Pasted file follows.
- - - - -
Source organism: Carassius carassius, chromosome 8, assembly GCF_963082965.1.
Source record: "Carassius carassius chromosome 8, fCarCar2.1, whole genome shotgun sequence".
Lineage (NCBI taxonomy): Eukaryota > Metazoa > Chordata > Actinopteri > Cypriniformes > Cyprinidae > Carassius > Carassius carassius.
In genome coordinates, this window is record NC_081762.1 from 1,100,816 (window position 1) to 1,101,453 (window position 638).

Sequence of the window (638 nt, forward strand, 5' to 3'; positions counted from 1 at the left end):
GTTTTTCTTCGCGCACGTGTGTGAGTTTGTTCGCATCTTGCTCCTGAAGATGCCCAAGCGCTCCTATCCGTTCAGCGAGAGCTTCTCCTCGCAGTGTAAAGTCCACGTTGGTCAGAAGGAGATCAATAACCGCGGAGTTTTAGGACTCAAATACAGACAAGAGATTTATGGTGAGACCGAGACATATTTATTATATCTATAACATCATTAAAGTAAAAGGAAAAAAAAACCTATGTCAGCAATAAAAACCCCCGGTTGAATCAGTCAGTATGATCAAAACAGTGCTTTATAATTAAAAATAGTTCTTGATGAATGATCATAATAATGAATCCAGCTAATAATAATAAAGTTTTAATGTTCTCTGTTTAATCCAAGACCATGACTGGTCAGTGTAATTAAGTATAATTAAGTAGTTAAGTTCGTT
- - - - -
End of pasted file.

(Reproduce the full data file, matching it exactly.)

Source organism: Carassius carassius, chromosome 8, assembly GCF_963082965.1.
Source record: "Carassius carassius chromosome 8, fCarCar2.1, whole genome shotgun sequence".
Lineage (NCBI taxonomy): Eukaryota > Metazoa > Chordata > Actinopteri > Cypriniformes > Cyprinidae > Carassius > Carassius carassius.
In genome coordinates, this window is record NC_081762.1 from 1,100,816 (window position 1) to 1,101,453 (window position 638).

Sequence of the window (638 nt, forward strand, 5' to 3'; positions counted from 1 at the left end):
GTTTTTCTTCGCGCACGTGTGTGAGTTTGTTCGCATCTTGCTCCTGAAGATGCCCAAGCGCTCCTATCCGTTCAGCGAGAGCTTCTCCTCGCAGTGTAAAGTCCACGTTGGTCAGAAGGAGATCAATAACCGCGGAGTTTTAGGACTCAAATACAGACAAGAGATTTATGGTGAGACCGAGACATATTTATTATATCTATAACATCATTAAAGTAAAAGGAAAAAAAAACCTATGTCAGCAATAAAAACCCCCGGTTGAATCAGTCAGTATGATCAAAACAGTGCTTTATAATTAAAAATAGTTCTTGATGAATGATCATAATAATGAATCCAGCTAATAATAATAAAGTTTTAATGTTCTCTGTTTAATCCAAGACCATGACTGGTCAGTGTAATTAAGTATAATTAAGTAGTTAAGTTCGTT